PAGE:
For Madame Mao, the film becomes her undoing. She has taken too much power and used it at the expense of others. She begins to come under suspicion and so does her work, and that is why she becomes so critical of the film and of the cast. The story is actually her story, filled with her own fears and her own uncertainties that she felt, and the power that she has gained as she takes over the cultural ideals of the country. She is mad, therefore she can never be the "perfect" Communist woman, and that is why…
Min, Anchee. Red Azalea; Life and Love in China. New York: Pantheon, 1994.
World War II, which took place from 1939-1945, was waged by the Allied Nations as a struggle for freedom against the evil and totalitarian regimes that existed in Germany, Italy and Japan.
Leaders of the War
There were several leaders that made decisions that contributed to the start and end of WWII. Adolf Hitler, who became the leader of Germany during the Great Depression, is blamed for WWII. He raised German spirits by telling them of a better future and a better Germany. ut in reality, he gave them a war. Hitler planned to expand Germany by taking Austria, Poland, and many other countries. He believed that German people were superior to the rest of the world and wanted everyone to prove this. (Keegan)
efore Hitler, the spirit and nationalism of the German people was very low, but he was able to get the German people to take pride in…
Keegan, John. The Second World War. Penguin Books, 1989.
Allen, Thomas. World War II: The Encyclopedia of the War Years, 1941-1945. Random House, Inc., 1996.
A.J.P. Taylor, The Origins of the Second World War. Atheneum, 1983.
John Keegan. The Face of Battle. Penguin Books, 1987.
Control and the Media
The media is an incredibly powerful force which has the ability to manipulate the minds and hearts of the American people. This type of "mind control" which is employed by news organizations in the United States is nothing less than propaganda.
Noam Chomsky writes that, "propaganda is to a democracy what violence is to a dictatorship." Indeed, nowhere is this more clear than in recent debates over the impending war with Iraq. On one side of the fence, the conservative Right argues that war is essential and that Iraq is in league with Al Qaeda. They argue that Saddam Hussein is developing weapons of mass destruction which he would like to unleash on the free world. On the other side of the fence, the liberal Left argues that such a preemptive war is "unjust," and that there is no definitive proof that Hussein was ever in…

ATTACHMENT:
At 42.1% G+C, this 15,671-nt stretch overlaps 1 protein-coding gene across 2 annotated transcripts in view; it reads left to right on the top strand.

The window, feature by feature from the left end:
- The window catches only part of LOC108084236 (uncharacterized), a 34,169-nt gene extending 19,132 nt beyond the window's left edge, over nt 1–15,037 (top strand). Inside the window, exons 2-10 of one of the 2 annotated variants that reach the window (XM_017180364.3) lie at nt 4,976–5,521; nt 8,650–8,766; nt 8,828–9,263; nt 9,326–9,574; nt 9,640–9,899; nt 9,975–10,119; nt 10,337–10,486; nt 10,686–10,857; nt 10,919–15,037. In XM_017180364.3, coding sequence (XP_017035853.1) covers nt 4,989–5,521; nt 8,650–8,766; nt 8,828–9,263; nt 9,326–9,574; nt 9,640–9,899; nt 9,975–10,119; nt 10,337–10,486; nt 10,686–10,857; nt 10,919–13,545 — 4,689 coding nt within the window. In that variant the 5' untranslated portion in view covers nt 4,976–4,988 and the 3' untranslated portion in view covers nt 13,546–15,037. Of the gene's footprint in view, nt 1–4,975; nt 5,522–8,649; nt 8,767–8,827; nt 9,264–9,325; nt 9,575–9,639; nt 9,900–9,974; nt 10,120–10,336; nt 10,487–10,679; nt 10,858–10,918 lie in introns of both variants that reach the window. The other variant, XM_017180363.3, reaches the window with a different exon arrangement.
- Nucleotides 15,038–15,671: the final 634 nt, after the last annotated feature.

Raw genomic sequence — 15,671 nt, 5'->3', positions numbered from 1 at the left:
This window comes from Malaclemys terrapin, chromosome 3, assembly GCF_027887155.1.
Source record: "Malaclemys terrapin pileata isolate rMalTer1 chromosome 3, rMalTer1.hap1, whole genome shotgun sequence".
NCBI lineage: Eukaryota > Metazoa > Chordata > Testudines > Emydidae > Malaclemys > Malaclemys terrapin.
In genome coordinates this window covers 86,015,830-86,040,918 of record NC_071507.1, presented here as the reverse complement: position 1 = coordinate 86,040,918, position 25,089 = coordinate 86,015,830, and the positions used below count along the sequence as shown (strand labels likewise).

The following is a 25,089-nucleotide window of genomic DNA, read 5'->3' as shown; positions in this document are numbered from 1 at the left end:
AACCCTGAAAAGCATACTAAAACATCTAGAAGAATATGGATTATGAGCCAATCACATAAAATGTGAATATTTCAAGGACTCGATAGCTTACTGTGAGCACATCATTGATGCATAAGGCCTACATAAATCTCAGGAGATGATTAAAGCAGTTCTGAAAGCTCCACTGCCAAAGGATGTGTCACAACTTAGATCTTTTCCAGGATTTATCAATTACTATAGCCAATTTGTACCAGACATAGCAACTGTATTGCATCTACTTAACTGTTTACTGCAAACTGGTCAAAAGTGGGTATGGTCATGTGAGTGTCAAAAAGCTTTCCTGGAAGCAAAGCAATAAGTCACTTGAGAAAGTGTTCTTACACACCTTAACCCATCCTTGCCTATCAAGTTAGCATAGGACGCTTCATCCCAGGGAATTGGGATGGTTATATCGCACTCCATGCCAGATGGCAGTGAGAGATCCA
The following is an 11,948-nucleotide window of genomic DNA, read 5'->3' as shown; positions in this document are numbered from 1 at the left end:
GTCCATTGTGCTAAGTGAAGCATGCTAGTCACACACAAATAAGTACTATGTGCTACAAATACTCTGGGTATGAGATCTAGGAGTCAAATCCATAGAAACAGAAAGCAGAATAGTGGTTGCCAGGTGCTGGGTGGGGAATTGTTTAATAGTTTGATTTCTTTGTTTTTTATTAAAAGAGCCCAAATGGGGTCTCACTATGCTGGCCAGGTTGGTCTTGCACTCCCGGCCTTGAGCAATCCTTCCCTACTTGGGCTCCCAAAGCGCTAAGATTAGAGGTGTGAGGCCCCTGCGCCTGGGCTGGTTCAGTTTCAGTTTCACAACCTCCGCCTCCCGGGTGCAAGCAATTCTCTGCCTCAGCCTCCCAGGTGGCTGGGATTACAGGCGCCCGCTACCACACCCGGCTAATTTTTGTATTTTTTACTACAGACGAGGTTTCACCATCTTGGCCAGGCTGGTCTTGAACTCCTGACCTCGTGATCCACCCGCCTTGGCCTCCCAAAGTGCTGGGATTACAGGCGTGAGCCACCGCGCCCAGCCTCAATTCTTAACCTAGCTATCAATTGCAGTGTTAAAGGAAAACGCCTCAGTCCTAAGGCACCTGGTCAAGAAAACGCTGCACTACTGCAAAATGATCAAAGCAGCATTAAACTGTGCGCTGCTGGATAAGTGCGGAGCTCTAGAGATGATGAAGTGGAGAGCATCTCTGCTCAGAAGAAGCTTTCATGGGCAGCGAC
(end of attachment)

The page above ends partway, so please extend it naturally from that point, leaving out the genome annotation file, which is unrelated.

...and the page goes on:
Corn, David. "Bush's Irrelevant Case for War." The Nation. 7 March 2003. http://thenation.com/capitolgames/index.mhtml?bid=3&pid=468
Price, Niko. "Iraqis Reject Deadly Drone Claim by U.S." The Village Voice. 12 March 2003. http://apnews.myway.com/article/20030312/D7PNJ4D80.html
Chandrasekaran, Rajiv. "Iraqi Officals Proudly Exhibit a Disputed, Dinged-Up Drone." The Washington Post. 13 March 2003. http://www.washingtonpost.com/wp-dyn/articles/A17650-2003Mar12.html
Associated Press. "Powell Decries New Iraq Weapon Discovery." U.S.A. Today. 13 March 2003. http://www.usatoday.com/news/world/iraq/2003-03-10-us-iraq_x.htm
Northrop Frye recognized this fact but believed that the satire missed its mark:
It completely misses the point as satire on the ussian development of Marxism, and as expressing the disillusionment which many men of good-will feel about ussia. The reason for that disillusionment would be much better expressed as the corruption of expediency by principle (Frye 1987, p. 10).
What links 1984 and Animal Farm most directly is that both are anti-utopian in nature, for Orwell had developed a certainty that government in a utopian society would always be corrupted and would lose sight of its principles because of expediency.
Animal Farm was written during World War II. There is evidence that he was planning a novel that would become 1984 even before he wrote Animal Farm, and there is a relationship between the two books that is not often noted:
The form each book took was very different,…
Brander, L. (1954). George Orwell. New York: Longmans, Green and Co.
Crick, B. (1986). The making of Animal Farm. In Critical Essays on George Orwell, B. Oldsey and J. Browne (eds.). Boston: G.K. Hall.
Frye, N. (1987). In George Orwell, H. Bloom (ed.). New York: Chelsea House.
Green, T.H. (1995). Liberal legislation and freedom of contract. In Sources of the Western Tradition, M. Perry, J.R. Peden, and T.H. Von Laue (eds.). Boston: Houghton Mifflin.
Power and the Use of Language, Orwell's 1984 And Beyond
George Orwell's 1949 dystopian novel 1984 has become almost iconoclastic in its meaning for contemporary society. Almost like the term Machiavellianism, 1984 evokes images in popular culture, along with the author's name as an adjective, and phrases that were used in the book. Even the term "Orwellian" denotes a certain type of society; phrases like "Big Brother," "Newspeak," "Thought-Police," etc. are now part of the vocabulary when describing totalitarian regimes. The novel's premise has become part of a modern archetype, imitated on television, popular music, movies, and even one of the most popular advertisements ever made, the 1984 launch of Apple's Macintosh.